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Thread: European obesity trend threatens life and health expectation

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    Default European obesity trend threatens life and health expectation

    In Short:


    The current obesity trend could undermine the central demographic assumption that everybody will live longer and healthier lives, says the Commission Director General of the DG Sanco, Robert Madelin, in an interview with EurActiv.

    Background:

    Obesity is one of the greatest public health challenges of the 21st century. Since the 1980s, the number of those affected in the EU has tripled and continues to increase at an alarming rate, especially among children. 7% of total EU healthcare costs are estimated to be spent on treating obesity-related illnesses.

    The Commission adopted, in December 2005, a Green Paper on obesity entitled Promoting healthy diets and physical activity: a European dimension for the prevention of overweight, obesity and chronic diseases.

    Issues:

    "The obesity phenomenon could in 10-20 years time undermine the central assumption about our demography, which is that we're all going to go on living longer and healthier lives," said the Director General of DG Sanco, Robert Madelin in an interview with EurActiv when asked how serious the obesity problem really is in Europe. He said that the situation is already very bad in the Mediterranean countries, where adolescent obesity rates now reach over 30% in Greece and Italy. The worst 'performing' countries in Europe, the UK and Poland, are now catching up with the United States.

    "Obesity is clearly a behavioural issue. Ultimately, each individual could be of an ideal body weight - so why are we not?" asked Madelin. He puts the responsibility partly on genes, partly on the way we have learned to behave and partly on our modern life style. Emphasising that "a big part of the problem is environmental" Madelin sees a three-dimensional role for Europe in the obesity fight: EU legislation on issues such as food labelling; stimulation of increased political commitment; and provision of a 'test space' to learn what works and to share best practice.

    With regard to the current EU dossier on food labelling, Madelin says that education and information campaigns clearly prevail over regulating. "The philosophy is don't regulate unless you have to," Madelin said, while adding that some regulation is needed, as companies would be distressed if there were 25 regulations on food labelling, instead of just one.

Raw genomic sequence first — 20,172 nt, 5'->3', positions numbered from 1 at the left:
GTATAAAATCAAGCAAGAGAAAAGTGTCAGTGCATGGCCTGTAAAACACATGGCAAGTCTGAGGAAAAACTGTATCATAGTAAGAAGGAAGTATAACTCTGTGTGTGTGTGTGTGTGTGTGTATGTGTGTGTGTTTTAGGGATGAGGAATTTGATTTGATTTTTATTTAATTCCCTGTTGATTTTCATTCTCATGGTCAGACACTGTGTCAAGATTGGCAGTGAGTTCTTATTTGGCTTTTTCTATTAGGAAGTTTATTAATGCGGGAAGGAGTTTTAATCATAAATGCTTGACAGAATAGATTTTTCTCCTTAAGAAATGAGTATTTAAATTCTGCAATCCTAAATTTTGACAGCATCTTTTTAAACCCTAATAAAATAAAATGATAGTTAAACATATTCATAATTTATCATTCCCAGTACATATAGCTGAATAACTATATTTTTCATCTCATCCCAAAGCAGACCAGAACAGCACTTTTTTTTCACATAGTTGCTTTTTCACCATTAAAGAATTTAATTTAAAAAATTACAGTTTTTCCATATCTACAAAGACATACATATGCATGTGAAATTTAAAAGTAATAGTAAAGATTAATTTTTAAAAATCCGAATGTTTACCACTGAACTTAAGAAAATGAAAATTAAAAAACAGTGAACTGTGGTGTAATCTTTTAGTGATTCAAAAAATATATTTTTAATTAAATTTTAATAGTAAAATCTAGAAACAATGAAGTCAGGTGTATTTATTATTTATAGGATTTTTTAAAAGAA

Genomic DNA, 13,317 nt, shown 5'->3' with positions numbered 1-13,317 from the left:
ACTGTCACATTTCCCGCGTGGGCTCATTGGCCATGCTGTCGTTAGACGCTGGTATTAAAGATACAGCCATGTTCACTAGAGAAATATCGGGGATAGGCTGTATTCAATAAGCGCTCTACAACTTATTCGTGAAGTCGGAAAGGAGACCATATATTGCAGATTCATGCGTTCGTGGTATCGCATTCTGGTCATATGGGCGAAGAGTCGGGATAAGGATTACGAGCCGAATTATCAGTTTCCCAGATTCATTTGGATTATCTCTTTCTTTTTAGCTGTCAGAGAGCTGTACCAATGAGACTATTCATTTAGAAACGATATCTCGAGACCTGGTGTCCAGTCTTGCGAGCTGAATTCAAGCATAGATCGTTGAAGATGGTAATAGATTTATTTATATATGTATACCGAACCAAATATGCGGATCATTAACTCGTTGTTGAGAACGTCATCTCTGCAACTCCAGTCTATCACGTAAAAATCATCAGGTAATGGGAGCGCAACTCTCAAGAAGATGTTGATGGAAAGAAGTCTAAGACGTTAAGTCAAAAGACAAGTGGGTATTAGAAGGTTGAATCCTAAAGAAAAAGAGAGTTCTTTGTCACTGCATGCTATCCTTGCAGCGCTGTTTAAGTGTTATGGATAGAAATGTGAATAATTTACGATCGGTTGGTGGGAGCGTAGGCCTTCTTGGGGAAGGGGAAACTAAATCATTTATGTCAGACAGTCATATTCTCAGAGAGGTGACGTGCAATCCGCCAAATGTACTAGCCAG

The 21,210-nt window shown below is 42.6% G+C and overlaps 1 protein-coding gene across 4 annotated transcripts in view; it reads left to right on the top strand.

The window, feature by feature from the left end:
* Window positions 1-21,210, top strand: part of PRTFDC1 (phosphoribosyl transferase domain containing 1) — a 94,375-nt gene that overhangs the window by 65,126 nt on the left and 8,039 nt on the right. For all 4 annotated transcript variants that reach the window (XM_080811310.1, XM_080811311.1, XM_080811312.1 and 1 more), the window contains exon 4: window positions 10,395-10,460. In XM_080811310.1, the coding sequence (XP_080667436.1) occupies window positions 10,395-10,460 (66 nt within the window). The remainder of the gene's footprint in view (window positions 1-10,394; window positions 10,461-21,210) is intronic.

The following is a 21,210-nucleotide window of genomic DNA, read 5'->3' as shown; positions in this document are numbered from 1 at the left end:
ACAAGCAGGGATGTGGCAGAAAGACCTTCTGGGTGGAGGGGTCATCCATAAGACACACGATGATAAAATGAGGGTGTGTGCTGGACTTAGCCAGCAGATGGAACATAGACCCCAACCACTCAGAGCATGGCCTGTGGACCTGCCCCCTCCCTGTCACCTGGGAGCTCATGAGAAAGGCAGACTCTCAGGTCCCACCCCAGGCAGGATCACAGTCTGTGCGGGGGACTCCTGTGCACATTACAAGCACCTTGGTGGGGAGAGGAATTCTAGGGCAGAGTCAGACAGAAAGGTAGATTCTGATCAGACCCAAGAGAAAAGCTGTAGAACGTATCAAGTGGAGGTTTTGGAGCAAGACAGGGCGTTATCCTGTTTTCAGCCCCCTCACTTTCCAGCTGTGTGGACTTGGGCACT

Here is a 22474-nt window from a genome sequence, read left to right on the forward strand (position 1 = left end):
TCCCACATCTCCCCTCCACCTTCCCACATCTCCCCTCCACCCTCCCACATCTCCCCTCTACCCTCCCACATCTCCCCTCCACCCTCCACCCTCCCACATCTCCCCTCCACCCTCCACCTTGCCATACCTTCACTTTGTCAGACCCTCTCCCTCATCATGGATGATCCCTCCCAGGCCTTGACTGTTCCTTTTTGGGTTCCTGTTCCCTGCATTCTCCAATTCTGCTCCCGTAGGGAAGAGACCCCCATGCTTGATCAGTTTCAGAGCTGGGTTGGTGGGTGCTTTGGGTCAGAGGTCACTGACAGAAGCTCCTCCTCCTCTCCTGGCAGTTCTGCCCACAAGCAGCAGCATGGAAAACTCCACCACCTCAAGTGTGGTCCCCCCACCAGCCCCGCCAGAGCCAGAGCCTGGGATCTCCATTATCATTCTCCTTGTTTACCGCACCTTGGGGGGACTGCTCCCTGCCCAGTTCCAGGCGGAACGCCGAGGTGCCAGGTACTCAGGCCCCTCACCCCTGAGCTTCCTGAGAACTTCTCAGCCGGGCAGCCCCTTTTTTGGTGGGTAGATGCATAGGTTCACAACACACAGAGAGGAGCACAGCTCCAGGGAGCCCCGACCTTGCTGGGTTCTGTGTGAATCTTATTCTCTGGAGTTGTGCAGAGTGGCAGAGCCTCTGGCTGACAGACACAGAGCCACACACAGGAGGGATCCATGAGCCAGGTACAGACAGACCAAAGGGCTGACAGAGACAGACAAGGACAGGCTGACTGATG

Through the EU platform on diet, physical activity and health, the Commission is currently trying to stimulate NGOs and economic operators to do effective intervention on obesity. "The more effective intervention, the less market failure, less amount of public intervention needed."

    For the food sector the business case for healthy food is in sales, and this argument is increasingly understood. Madelin thinks public intervention can urge business to accelerate the move.

  2. #2

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    It's a big problem. While it is by no means the most important factor, I am shocked that unhealthy food is much cheaper than healthy food: I can go to the supermarket and get 6 beef-burgers for the same price as a single bag of salad; a frozen pizza is cheaper than a bag of oranges; red meat is cheaper than fish. Maybe I am just shopping in the wrong shops but it seems to me that if we want to improve people's dietary habits, we should probably be looking at reducing the cost of good food and raising the cost of high-fat foods. If this involves using changes in VAT or putting taxes on certain foods, then so be it-there is no single issue that matters more than one's health. Our dietary habits are dangerous- processed foods with high salt content and enough calories to heat a small house. Given the prevalence of heart disease and other illnesses that stem from a chosen lifestyle, I think we have a huge vested interest in stamping out obesity- think of the actual financial cost of all of these by-pass surgeries, think of the missed time from work. Most of all though, think of the prsonal tragedies we suffer and think of the sheer wasted potential of all of these people who could so easily avoid these health problems. I think its time to tax junk-food with the same severity that we tax cigarettes and alcohol.
    The political establishment lacks both vision and courage.

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    More and more Americans are becoming too fat even for x-rays. Too fat to fit in the machines, and too fat for the x ray to penetrate. X ray images from severaly obese people only show what looks like a bad T.V reception.